After buying Hero Quest back in '92, I had to create my own modules. In the days before the internet became popular and on-line shopping became readily available, I had no way of getting new modules while living abroad in Saudi Arabia. I didn't even KNOW there were new modules. Due to local demand from my gaming group, I began creating my own modules using dungeon tiles glued to cardboard. I wish I had those modules today. For some reason I managed to hold on to my original Hero Quest board but lost all of my DIY modules. Go figure.

Although I like the original Hero Quest board, one of the drawbacks to playing with boards like these is that everything is laid out.

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Players in a corridor will have line of sight to the doors in that corridor but the very nature of this type of game board means that players also know that there are rooms beyond the ones they're outside of. Although they don't know what's in these rooms, they know where they are and they know how large they are. They can also see all of the corridors on the board. The only questions which are then left involve, finding traps, treasures, monsters, and resolving combat.

Using open boards veils all of this in a "fog of war" mystery. What lies around the corner of the corridor? What's behind the door? Is it a room? Is it a corridor? Is it a courtyard? I would argue that there's a lot more player excitement when players don't know what's coming ... but then again, that's just me.

I think the rules are flexible enough to accommodate either type of game play. I would also observe that current game play with existing modules could be easily adapted to an open board concept.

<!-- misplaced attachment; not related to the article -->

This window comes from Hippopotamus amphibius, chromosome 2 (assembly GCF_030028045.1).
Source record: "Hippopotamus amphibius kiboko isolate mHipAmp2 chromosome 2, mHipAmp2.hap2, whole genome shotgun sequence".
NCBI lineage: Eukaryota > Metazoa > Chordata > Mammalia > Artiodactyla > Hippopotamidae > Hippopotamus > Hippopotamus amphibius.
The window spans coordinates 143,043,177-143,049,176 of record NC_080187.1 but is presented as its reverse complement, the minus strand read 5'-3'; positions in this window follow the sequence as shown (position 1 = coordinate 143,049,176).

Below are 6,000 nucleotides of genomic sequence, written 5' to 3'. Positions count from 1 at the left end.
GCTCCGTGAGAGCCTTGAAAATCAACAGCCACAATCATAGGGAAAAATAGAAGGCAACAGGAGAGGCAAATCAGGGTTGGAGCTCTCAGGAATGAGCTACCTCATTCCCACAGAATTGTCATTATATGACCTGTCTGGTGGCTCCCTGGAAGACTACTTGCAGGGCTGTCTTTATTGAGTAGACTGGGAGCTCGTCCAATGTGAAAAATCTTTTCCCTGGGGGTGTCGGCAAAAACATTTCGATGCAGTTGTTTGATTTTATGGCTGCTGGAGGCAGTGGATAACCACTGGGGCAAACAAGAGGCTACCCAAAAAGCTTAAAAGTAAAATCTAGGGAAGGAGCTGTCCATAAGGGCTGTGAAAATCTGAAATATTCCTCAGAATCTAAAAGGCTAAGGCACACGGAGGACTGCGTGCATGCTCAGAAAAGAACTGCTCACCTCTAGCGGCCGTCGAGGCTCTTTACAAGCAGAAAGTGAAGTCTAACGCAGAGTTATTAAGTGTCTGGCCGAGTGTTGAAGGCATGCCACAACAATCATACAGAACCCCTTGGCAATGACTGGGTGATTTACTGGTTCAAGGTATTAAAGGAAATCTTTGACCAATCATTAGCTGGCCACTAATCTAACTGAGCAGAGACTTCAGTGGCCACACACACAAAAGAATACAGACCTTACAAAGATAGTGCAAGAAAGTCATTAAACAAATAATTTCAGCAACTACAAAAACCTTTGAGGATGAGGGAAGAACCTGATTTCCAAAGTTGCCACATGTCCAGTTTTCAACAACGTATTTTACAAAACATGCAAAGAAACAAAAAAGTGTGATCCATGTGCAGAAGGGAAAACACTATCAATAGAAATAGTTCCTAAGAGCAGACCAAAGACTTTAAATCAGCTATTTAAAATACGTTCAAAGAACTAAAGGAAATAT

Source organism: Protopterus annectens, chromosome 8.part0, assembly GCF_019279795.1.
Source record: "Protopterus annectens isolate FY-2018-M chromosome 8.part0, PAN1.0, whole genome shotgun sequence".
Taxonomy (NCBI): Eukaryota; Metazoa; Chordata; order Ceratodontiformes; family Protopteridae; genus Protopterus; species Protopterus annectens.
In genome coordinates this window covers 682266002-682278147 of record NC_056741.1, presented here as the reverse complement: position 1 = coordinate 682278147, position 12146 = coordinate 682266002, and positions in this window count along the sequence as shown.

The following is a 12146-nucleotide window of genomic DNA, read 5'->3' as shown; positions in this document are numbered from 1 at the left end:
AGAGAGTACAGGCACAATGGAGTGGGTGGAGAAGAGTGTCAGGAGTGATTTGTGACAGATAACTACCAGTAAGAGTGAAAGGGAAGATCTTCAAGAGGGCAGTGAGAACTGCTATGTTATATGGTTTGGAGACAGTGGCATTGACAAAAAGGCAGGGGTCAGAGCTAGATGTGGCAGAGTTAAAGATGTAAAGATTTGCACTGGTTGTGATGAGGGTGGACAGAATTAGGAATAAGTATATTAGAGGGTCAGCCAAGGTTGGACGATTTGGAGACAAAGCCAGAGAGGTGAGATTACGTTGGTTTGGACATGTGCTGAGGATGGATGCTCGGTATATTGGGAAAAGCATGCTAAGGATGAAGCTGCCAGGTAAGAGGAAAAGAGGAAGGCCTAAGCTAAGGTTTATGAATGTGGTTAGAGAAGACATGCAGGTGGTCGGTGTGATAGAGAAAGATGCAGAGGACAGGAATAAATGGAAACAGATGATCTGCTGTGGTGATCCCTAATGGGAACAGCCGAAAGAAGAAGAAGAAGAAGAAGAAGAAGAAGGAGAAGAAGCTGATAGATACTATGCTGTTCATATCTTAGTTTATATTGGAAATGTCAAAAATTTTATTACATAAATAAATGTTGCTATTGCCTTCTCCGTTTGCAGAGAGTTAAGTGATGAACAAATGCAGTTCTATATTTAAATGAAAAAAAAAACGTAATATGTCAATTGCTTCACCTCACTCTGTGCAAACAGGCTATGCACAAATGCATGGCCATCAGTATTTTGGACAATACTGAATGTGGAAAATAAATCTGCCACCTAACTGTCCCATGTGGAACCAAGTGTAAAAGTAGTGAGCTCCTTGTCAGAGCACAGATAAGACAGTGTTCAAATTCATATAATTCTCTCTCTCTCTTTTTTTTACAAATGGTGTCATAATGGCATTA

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Re: DIY Dungeon Boards (as opposed to using print outs)

Postby Daedalus » Tuesday July 3rd, 2018 4:31pm

How do you plan to handle searches? if I recall correctly, Teldurn had broken his maps into zones. I believe he used an actual fog-of-war mechanic as he played online. That solved the issue of not searching with monsters on the board.
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Re: DIY Dungeon Boards (as opposed to using print outs)

Postby DC1346 » Wednesday July 4th, 2018 9:53pm

Daedalus wrote:How do you plan to handle searches? if I recall correctly, Teldurn had broken his maps into zones. I believe he used an actual fog-of-war mechanic as he played online. That solved the issue of not searching with monsters on the board.


That's a good question. If you're playing on a large board, say 10 X 10 tiles or larger, I don't think it'd be realistic for anyone to spot a trap or a treasure clear across a large tile even if they had direct line of sight.

I hadn't thought this far ahead. I've been primarily focused on creating 3-D tiles. I like the idea of quadrants or zones. Do you know how far out Teldurn allows his player characters to search?